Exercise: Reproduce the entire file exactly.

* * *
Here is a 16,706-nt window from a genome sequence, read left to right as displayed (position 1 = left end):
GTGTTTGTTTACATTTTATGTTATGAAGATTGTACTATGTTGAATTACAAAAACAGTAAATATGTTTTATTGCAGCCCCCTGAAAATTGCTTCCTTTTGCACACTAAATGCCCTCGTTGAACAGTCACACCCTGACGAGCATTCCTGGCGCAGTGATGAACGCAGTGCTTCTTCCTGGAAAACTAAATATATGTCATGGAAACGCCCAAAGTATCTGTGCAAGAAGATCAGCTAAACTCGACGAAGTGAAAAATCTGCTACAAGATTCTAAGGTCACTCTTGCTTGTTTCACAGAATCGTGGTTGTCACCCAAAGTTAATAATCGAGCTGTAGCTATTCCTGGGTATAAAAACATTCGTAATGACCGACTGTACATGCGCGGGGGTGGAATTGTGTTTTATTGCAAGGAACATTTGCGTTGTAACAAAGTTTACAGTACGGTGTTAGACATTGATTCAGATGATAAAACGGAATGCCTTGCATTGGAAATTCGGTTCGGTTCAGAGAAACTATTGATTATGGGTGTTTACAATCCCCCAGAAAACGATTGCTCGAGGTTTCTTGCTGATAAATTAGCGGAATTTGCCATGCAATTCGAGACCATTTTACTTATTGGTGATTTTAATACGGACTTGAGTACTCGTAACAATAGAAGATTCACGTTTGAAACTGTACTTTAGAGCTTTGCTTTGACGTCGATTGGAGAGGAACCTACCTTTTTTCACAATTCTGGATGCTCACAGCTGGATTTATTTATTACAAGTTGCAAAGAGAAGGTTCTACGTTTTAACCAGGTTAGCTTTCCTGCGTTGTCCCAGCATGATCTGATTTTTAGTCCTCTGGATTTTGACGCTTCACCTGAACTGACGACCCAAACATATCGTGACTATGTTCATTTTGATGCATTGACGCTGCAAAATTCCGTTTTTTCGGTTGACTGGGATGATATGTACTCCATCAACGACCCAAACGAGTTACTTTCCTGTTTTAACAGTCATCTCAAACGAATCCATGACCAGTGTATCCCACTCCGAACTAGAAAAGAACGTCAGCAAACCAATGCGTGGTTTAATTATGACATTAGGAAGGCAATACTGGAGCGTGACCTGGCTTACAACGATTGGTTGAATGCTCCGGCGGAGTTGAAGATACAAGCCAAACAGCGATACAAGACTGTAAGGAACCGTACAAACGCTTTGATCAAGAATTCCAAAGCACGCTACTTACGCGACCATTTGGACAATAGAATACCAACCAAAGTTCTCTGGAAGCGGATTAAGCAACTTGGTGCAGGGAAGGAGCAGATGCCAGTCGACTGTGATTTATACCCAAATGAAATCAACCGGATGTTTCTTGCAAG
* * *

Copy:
Here is a 16,706-nt window from a genome sequence, read left to right as displayed (position 1 = left end):
GTGTTTGTTTACATTTTATGTTATGAAGATTGTACTATGTTGAATTACAAAAACAGTAAATATGTTTTATTGCAGCCCCCTGAAAATTGCTTCCTTTTGCACACTAAATGCCCTCGTTGAACAGTCACACCCTGACGAGCATTCCTGGCGCAGTGATGAACGCAGTGCTTCTTCCTGGAAAACTAAATATATGTCATGGAAACGCCCAAAGTATCTGTGCAAGAAGATCAGCTAAACTCGACGAAGTGAAAAATCTGCTACAAGATTCTAAGGTCACTCTTGCTTGTTTCACAGAATCGTGGTTGTCACCCAAAGTTAATAATCGAGCTGTAGCTATTCCTGGGTATAAAAACATTCGTAATGACCGACTGTACATGCGCGGGGGTGGAATTGTGTTTTATTGCAAGGAACATTTGCGTTGTAACAAAGTTTACAGTACGGTGTTAGACATTGATTCAGATGATAAAACGGAATGCCTTGCATTGGAAATTCGGTTCGGTTCAGAGAAACTATTGATTATGGGTGTTTACAATCCCCCAGAAAACGATTGCTCGAGGTTTCTTGCTGATAAATTAGCGGAATTTGCCATGCAATTCGAGACCATTTTACTTATTGGTGATTTTAATACGGACTTGAGTACTCGTAACAATAGAAGATTCACGTTTGAAACTGTACTTTAGAGCTTTGCTTTGACGTCGATTGGAGAGGAACCTACCTTTTTTCACAATTCTGGATGCTCACAGCTGGATTTATTTATTACAAGTTGCAAAGAGAAGGTTCTACGTTTTAACCAGGTTAGCTTTCCTGCGTTGTCCCAGCATGATCTGATTTTTAGTCCTCTGGATTTTGACGCTTCACCTGAACTGACGACCCAAACATATCGTGACTATGTTCATTTTGATGCATTGACGCTGCAAAATTCCGTTTTTTCGGTTGACTGGGATGATATGTACTCCATCAACGACCCAAACGAGTTACTTTCCTGTTTTAACAGTCATCTCAAACGAATCCATGACCAGTGTATCCCACTCCGAACTAGAAAAGAACGTCAGCAAACCAATGCGTGGTTTAATTATGACATTAGGAAGGCAATACTGGAGCGTGACCTGGCTTACAACGATTGGTTGAATGCTCCGGCGGAGTTGAAGATACAAGCCAAACAGCGATACAAGACTGTAAGGAACCGTACAAACGCTTTGATCAAGAATTCCAAAGCACGCTACTTACGCGACCATTTGGACAATAGAATACCAACCAAAGTTCTCTGGAAGCGGATTAAGCAACTTGGTGCAGGGAAGGAGCAGATGCCAGTCGACTGTGATTTATACCCAAATGAAATCAACCGGATGTTTCTTGCAAG